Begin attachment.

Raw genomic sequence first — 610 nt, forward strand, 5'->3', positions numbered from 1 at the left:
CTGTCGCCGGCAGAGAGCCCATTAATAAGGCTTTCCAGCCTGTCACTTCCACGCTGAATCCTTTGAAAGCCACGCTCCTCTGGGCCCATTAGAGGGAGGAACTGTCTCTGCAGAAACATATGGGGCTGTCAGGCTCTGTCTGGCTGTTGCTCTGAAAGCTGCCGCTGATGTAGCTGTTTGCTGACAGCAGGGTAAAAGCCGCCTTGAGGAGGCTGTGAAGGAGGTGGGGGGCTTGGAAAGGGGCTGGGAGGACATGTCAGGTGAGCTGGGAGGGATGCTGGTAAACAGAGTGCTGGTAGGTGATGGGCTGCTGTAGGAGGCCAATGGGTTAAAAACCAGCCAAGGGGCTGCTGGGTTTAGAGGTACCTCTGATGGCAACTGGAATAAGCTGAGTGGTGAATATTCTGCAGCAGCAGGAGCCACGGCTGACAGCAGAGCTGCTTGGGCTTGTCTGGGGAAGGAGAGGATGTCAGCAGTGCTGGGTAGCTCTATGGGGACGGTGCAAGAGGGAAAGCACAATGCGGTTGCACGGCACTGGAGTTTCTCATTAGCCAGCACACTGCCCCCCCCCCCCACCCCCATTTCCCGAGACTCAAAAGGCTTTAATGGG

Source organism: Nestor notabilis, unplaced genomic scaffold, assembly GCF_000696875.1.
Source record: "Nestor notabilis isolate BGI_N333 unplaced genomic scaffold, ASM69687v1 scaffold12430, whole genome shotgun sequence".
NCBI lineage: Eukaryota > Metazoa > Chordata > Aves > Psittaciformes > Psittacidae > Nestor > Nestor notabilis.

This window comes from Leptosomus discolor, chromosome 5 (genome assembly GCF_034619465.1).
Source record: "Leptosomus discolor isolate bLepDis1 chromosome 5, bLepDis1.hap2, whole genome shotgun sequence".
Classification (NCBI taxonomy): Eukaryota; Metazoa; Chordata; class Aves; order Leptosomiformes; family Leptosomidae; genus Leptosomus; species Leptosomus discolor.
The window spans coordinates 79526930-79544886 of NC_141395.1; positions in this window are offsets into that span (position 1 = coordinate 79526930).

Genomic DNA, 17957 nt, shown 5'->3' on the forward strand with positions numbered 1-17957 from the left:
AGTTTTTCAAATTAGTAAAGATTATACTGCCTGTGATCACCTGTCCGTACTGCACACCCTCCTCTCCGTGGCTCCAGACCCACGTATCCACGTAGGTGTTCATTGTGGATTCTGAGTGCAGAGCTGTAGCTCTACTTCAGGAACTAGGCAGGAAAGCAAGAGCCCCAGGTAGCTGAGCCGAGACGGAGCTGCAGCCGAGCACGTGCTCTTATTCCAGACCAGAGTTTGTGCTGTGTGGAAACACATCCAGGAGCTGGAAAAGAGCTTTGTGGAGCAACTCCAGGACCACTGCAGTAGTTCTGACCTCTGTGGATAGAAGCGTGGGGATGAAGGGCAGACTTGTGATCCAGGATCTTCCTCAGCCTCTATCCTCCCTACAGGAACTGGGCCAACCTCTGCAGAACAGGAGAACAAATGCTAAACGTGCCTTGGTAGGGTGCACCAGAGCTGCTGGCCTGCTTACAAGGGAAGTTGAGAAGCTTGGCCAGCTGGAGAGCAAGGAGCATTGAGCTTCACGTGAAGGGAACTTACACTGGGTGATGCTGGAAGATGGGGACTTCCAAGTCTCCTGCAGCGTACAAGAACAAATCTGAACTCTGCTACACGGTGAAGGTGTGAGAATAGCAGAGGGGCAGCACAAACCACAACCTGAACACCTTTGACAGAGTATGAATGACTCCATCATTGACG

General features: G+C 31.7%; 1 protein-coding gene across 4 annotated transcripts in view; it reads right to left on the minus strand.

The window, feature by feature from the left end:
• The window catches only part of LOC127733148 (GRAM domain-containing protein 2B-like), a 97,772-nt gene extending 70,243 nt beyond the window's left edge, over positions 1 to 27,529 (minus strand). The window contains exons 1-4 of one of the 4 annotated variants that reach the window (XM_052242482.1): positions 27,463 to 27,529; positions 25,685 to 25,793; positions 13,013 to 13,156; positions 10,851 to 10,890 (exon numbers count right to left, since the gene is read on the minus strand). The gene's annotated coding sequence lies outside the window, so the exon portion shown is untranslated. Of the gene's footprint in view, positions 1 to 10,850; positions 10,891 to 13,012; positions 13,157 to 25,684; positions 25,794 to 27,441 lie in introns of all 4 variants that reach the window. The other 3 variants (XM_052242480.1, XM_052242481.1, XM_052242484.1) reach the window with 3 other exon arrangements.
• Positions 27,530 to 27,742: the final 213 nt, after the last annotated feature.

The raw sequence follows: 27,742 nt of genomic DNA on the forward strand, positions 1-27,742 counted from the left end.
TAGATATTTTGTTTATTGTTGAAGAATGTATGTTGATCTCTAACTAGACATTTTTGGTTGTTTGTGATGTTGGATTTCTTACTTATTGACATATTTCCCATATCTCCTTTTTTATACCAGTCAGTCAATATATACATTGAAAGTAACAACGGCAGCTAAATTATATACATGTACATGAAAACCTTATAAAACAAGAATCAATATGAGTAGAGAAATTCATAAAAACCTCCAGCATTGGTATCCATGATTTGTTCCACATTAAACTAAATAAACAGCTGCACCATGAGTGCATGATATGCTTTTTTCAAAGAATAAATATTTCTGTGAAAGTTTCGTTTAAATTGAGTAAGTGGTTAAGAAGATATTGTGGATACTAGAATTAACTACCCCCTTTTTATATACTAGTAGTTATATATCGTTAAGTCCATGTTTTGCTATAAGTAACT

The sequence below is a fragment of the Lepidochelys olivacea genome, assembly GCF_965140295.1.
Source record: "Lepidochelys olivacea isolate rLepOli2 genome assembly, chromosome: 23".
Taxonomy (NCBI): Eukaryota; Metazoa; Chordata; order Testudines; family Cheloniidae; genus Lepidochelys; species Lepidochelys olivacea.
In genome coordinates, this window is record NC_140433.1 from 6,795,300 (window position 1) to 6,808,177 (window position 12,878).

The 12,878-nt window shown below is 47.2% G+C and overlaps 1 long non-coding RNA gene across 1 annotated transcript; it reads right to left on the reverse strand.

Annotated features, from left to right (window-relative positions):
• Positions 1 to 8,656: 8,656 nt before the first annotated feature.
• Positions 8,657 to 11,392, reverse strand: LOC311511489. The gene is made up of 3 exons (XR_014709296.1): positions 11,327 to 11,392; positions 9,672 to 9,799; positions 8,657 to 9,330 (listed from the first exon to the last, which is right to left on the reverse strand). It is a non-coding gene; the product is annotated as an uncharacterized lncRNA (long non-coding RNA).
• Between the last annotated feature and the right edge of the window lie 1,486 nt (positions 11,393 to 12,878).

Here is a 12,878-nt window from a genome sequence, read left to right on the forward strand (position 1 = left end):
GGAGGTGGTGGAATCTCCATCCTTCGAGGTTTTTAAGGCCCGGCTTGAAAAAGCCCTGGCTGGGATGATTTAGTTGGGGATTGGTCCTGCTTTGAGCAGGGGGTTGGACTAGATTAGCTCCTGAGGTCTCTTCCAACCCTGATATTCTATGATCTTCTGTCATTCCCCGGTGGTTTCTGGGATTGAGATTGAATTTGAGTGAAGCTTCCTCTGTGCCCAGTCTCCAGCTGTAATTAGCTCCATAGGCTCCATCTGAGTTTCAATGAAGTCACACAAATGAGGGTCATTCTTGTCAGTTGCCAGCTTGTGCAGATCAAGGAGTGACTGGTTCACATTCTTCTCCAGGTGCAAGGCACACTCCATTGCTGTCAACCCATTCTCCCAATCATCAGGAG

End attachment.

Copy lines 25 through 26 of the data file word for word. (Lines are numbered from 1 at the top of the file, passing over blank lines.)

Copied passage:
• Positions 8,657 to 11,392, reverse strand: LOC311511489. The gene is made up of 3 exons (XR_014709296.1): positions 11,327 to 11,392; positions 9,672 to 9,799; positions 8,657 to 9,330 (listed from the first exon to the last, which is right to left on the reverse strand). It is a non-coding gene; the product is annotated as an uncharacterized lncRNA (long non-coding RNA).
• Between the last annotated feature and the right edge of the window lie 1,486 nt (positions 11,393 to 12,878).